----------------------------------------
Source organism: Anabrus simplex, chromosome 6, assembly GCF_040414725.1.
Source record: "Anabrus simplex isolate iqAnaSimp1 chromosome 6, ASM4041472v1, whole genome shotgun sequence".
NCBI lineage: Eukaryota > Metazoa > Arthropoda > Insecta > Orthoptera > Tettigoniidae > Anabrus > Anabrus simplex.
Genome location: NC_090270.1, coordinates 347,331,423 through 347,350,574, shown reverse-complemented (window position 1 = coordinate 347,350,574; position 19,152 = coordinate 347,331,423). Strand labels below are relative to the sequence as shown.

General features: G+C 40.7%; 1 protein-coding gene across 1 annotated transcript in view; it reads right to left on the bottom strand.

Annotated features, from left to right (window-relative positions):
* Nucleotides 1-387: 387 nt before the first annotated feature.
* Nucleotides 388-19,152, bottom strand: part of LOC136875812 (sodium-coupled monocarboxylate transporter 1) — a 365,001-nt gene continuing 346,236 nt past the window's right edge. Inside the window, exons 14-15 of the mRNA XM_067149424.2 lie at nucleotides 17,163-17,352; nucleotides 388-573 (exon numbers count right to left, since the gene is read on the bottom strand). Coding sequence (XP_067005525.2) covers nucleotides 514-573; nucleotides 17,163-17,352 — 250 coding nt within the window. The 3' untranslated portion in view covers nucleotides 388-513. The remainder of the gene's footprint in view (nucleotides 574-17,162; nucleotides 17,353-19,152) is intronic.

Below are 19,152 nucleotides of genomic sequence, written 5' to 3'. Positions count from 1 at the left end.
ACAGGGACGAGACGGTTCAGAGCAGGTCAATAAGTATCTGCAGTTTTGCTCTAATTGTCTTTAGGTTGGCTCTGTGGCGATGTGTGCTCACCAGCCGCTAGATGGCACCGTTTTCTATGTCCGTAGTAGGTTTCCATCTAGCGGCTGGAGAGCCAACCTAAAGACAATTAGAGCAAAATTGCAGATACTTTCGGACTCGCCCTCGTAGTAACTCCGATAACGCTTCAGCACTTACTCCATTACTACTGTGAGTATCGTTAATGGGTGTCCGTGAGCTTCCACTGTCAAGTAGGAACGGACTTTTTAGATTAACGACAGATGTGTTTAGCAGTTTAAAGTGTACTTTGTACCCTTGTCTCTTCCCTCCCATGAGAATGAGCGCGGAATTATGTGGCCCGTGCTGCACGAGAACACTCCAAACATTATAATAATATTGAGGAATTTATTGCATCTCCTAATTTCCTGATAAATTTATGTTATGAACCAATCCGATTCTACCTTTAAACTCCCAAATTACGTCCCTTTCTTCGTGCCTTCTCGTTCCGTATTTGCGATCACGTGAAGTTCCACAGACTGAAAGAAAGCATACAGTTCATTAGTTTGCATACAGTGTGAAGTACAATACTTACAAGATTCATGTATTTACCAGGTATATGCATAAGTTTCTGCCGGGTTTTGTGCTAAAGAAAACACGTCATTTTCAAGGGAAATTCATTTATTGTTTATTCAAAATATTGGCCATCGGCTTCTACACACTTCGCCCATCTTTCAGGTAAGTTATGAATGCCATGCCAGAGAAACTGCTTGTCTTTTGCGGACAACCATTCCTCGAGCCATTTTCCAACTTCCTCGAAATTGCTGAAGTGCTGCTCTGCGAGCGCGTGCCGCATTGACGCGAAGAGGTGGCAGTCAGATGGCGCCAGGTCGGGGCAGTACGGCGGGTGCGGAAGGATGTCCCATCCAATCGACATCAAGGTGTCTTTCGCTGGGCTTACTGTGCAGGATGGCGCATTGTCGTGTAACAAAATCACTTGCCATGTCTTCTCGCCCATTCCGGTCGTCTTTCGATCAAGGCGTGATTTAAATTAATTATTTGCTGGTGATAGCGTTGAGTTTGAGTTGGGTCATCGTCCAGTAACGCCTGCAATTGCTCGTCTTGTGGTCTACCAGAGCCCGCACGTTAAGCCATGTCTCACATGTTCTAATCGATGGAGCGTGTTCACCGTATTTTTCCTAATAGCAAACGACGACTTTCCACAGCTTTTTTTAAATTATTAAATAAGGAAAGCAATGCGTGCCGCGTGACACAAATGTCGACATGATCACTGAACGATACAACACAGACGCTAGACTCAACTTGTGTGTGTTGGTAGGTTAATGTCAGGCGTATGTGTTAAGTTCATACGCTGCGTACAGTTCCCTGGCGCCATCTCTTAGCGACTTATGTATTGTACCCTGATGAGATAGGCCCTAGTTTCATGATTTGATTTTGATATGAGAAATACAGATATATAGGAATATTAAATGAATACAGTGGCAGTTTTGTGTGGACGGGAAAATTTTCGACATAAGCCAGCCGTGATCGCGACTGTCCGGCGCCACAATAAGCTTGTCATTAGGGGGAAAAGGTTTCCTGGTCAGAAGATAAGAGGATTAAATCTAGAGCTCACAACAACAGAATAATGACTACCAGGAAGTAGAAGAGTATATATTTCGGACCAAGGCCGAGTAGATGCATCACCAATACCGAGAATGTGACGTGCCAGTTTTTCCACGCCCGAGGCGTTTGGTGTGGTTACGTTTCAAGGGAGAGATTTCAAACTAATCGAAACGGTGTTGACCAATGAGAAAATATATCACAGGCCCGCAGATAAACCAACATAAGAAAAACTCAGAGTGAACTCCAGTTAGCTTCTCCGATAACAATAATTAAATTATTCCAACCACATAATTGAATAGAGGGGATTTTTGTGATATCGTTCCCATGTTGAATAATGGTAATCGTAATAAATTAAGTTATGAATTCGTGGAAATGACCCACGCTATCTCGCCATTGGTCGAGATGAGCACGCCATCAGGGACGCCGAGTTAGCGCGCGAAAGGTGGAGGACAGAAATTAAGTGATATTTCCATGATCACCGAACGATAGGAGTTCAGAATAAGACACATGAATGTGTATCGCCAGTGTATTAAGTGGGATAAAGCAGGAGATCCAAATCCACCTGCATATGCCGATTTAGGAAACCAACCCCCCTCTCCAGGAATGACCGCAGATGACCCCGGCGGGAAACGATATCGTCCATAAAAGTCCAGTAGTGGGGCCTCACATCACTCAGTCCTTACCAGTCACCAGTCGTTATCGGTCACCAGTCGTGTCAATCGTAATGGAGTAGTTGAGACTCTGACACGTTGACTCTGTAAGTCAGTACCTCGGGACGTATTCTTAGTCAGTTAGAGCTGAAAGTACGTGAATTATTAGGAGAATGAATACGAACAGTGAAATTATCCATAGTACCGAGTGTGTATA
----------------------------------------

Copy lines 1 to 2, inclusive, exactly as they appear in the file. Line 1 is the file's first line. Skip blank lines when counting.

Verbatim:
Source organism: Anabrus simplex, chromosome 6, assembly GCF_040414725.1.
Source record: "Anabrus simplex isolate iqAnaSimp1 chromosome 6, ASM4041472v1, whole genome shotgun sequence".